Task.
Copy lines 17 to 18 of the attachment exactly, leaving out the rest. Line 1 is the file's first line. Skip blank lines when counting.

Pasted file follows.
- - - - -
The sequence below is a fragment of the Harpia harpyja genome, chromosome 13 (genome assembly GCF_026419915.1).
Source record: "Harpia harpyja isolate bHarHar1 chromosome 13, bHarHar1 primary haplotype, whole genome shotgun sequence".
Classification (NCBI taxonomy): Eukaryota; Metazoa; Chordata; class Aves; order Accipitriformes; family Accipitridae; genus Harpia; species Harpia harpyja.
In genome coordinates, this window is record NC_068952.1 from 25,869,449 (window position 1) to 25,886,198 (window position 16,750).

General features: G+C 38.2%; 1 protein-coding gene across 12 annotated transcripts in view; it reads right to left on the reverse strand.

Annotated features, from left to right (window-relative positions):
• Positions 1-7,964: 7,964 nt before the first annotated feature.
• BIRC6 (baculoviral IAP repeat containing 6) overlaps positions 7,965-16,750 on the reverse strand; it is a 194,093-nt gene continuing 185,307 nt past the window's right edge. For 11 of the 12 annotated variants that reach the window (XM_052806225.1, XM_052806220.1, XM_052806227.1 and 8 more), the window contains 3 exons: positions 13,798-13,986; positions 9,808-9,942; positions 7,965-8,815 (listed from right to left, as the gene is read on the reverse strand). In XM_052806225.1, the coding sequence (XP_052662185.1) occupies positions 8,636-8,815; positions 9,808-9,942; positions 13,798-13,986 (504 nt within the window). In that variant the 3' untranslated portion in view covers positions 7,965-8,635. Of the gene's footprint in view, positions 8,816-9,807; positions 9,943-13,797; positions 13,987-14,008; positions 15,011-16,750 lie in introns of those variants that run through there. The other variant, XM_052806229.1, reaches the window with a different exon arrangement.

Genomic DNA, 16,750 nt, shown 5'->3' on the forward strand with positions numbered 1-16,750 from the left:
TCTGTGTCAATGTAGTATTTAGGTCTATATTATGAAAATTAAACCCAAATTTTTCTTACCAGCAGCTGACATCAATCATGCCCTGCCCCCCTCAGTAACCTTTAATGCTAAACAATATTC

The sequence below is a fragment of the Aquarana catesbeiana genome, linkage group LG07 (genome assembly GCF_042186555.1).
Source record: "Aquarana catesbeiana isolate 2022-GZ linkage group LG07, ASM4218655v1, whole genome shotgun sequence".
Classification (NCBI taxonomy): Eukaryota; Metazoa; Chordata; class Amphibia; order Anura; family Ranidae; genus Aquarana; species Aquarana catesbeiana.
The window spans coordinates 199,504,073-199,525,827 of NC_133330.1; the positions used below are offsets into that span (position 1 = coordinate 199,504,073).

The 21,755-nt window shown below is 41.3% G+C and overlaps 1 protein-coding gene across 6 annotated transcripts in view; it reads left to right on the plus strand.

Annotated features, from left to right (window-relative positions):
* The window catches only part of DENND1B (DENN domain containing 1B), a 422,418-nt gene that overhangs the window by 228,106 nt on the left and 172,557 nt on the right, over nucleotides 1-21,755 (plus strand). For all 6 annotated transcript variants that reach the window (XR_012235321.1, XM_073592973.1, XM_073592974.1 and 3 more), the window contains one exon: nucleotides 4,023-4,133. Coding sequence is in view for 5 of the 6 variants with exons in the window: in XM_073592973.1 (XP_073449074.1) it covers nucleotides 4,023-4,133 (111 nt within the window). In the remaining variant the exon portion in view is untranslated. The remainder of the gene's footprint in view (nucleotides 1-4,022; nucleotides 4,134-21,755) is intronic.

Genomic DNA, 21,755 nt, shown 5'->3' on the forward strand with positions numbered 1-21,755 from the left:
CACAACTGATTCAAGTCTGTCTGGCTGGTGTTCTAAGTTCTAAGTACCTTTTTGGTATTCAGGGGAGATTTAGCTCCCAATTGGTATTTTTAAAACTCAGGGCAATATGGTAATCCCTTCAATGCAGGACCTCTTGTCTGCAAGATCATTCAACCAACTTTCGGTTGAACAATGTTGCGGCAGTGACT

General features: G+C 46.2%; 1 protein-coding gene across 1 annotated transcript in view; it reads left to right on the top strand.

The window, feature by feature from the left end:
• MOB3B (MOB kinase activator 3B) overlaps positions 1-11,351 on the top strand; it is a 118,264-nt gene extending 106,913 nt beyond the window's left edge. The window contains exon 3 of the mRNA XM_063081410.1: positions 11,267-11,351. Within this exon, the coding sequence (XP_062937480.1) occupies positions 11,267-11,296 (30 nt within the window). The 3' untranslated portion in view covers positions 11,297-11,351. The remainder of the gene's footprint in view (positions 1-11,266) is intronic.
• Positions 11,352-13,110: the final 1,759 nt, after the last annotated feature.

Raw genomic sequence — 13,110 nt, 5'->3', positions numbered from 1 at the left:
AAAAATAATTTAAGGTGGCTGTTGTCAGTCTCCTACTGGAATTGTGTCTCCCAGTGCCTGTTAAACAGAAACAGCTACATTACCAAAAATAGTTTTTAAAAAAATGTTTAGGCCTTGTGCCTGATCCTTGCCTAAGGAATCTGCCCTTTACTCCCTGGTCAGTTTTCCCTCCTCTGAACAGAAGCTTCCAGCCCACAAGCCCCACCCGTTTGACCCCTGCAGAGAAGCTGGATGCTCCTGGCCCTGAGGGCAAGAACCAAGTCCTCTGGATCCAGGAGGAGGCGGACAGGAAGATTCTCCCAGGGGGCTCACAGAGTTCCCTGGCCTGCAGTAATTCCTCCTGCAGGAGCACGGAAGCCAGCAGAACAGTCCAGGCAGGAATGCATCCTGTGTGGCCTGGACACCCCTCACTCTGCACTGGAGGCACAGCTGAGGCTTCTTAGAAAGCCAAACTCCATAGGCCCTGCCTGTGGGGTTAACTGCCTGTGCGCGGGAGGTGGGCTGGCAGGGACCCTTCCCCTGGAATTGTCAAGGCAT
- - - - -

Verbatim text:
* The window catches only part of DENND1B (DENN domain containing 1B), a 422,418-nt gene that overhangs the window by 228,106 nt on the left and 172,557 nt on the right, over nucleotides 1-21,755 (plus strand). For all 6 annotated transcript variants that reach the window (XR_012235321.1, XM_073592973.1, XM_073592974.1 and 3 more), the window contains one exon: nucleotides 4,023-4,133. Coding sequence is in view for 5 of the 6 variants with exons in the window: in XM_073592973.1 (XP_073449074.1) it covers nucleotides 4,023-4,133 (111 nt within the window). In the remaining variant the exon portion in view is untranslated. The remainder of the gene's footprint in view (nucleotides 1-4,022; nucleotides 4,134-21,755) is intronic.

Genomic DNA, 21,755 nt, shown 5'->3' on the forward strand with positions numbered 1-21,755 from the left: